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   ARTICLE   |   From Scotsman Guide Residential Edition   |   October 2017

Flip the Switch on Mortgage Technology

Online application and loan-processing innovations attract on-the-go borrowers

Flip the Switch on Mortgage Technology

The mortgage industry may be a late arrival to the computer age, but the advent of digital mortgages and financial-technology innovation has disrupted mortgage originations in a transformation that likely will continue to accelerate and evolve.

Now that anyone can carry a room-sized computer in the palm of their hand, employing origination technology to offer convenience and speed to borrowers, while reducing costs and adding efficiencies for loan originators, is no longer a luxury, but rather a necessity to compete in today’s mortgage marketplace.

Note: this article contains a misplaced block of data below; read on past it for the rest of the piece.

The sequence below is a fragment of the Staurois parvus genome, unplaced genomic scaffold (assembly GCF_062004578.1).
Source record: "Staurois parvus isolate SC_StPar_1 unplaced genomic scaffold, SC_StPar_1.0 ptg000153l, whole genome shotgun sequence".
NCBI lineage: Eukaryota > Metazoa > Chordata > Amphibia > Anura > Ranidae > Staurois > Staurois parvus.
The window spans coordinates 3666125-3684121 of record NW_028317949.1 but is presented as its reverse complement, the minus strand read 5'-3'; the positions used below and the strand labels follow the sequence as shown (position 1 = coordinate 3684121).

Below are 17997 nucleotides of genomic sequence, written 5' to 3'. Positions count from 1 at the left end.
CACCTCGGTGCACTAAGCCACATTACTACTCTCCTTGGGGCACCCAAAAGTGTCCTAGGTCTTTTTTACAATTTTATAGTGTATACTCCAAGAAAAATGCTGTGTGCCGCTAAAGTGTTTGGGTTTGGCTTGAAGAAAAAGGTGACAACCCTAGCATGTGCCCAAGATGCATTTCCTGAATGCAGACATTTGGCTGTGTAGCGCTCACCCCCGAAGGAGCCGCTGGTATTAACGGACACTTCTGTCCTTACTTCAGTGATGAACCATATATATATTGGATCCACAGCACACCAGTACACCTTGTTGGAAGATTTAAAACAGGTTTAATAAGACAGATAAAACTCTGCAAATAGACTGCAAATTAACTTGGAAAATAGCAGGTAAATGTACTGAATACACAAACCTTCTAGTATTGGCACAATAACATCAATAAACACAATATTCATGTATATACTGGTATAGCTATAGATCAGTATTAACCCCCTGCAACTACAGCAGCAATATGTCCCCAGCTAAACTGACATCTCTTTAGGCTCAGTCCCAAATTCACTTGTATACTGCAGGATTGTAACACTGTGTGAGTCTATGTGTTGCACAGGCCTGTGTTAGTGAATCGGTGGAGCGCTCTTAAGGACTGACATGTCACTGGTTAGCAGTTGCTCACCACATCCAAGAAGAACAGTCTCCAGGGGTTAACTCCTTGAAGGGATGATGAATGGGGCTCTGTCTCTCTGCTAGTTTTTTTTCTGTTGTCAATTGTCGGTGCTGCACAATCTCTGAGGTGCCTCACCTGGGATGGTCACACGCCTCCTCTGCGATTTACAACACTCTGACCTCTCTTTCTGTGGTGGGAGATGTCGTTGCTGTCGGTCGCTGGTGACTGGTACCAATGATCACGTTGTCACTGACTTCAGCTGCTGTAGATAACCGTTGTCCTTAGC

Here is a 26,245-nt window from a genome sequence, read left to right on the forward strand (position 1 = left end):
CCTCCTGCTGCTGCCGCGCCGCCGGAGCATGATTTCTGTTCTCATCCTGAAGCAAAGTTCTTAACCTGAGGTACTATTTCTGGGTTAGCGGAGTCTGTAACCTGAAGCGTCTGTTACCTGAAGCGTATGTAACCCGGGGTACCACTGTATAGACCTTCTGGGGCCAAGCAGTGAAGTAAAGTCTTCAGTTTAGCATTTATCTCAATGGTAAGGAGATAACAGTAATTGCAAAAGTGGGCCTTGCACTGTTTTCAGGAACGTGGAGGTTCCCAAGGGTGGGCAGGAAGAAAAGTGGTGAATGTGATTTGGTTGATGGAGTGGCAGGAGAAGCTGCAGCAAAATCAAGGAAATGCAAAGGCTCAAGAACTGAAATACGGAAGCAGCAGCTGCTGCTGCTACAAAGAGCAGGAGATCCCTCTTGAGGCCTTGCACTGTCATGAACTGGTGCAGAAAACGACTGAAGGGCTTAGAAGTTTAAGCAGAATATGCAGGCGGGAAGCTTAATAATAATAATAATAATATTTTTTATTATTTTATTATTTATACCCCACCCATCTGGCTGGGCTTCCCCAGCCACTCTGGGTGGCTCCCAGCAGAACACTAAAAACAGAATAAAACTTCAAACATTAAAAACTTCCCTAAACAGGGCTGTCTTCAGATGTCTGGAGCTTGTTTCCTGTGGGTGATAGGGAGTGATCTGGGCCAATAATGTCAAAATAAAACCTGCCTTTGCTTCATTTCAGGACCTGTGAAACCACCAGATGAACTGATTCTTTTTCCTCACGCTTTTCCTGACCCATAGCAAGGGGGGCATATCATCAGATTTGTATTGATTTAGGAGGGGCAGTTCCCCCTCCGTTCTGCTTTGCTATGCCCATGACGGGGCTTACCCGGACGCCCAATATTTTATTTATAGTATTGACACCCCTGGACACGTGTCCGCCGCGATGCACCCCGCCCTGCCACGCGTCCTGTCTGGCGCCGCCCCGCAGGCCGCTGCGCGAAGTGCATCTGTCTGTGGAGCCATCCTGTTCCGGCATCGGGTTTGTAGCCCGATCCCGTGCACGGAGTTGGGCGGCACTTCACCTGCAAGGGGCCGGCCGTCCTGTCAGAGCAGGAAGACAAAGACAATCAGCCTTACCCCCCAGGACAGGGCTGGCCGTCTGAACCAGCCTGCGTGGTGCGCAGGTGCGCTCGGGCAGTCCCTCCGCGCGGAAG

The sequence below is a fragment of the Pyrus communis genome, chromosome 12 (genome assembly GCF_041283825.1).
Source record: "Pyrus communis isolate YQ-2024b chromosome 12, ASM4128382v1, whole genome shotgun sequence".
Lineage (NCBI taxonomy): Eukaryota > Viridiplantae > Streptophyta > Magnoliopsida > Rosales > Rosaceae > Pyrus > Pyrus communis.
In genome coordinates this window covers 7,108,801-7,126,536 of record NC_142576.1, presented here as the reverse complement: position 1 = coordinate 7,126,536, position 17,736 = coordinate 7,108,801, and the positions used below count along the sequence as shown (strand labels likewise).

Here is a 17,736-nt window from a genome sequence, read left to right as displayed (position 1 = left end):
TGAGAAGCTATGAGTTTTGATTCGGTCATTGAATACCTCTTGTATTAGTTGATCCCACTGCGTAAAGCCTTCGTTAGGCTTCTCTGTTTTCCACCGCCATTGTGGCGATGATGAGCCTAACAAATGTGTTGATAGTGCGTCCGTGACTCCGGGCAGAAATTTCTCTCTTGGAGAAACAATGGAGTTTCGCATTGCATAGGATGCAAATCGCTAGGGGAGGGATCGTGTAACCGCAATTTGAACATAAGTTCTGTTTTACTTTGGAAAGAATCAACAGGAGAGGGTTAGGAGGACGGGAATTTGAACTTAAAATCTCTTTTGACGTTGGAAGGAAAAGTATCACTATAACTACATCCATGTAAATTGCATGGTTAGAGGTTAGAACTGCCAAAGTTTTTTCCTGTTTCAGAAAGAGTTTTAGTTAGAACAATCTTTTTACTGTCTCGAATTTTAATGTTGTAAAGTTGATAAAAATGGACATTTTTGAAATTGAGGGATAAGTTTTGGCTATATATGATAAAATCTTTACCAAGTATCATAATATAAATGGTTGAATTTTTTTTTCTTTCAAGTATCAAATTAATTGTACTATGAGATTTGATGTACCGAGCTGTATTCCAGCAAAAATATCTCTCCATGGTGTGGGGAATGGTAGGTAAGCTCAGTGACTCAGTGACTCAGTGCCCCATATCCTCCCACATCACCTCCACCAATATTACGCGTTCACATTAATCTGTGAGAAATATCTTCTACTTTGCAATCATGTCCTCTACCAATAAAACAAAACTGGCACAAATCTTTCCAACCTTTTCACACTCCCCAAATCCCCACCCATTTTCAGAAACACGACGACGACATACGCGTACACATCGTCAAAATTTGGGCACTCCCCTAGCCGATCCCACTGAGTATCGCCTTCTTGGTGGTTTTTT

Mortgage originators must lean into the future with innovation or risk being surpassed by their tech-enabled competitors. Effective use of technology can translate into less upfront work for originators, more loans in the pipeline, faster closings and happier borrowers.

The good news is that originators can tap into a wide variety of third-party technology that has come to market. Many of these solutions can be added onto existing loan origination systems (LOSs) for those who opt not to develop technology in-house. These can range from simple text messaging apps that link into an LOS to quality-control features that reduce risk, create audit trails, and add transparency and efficiencies to the entire loan-production process.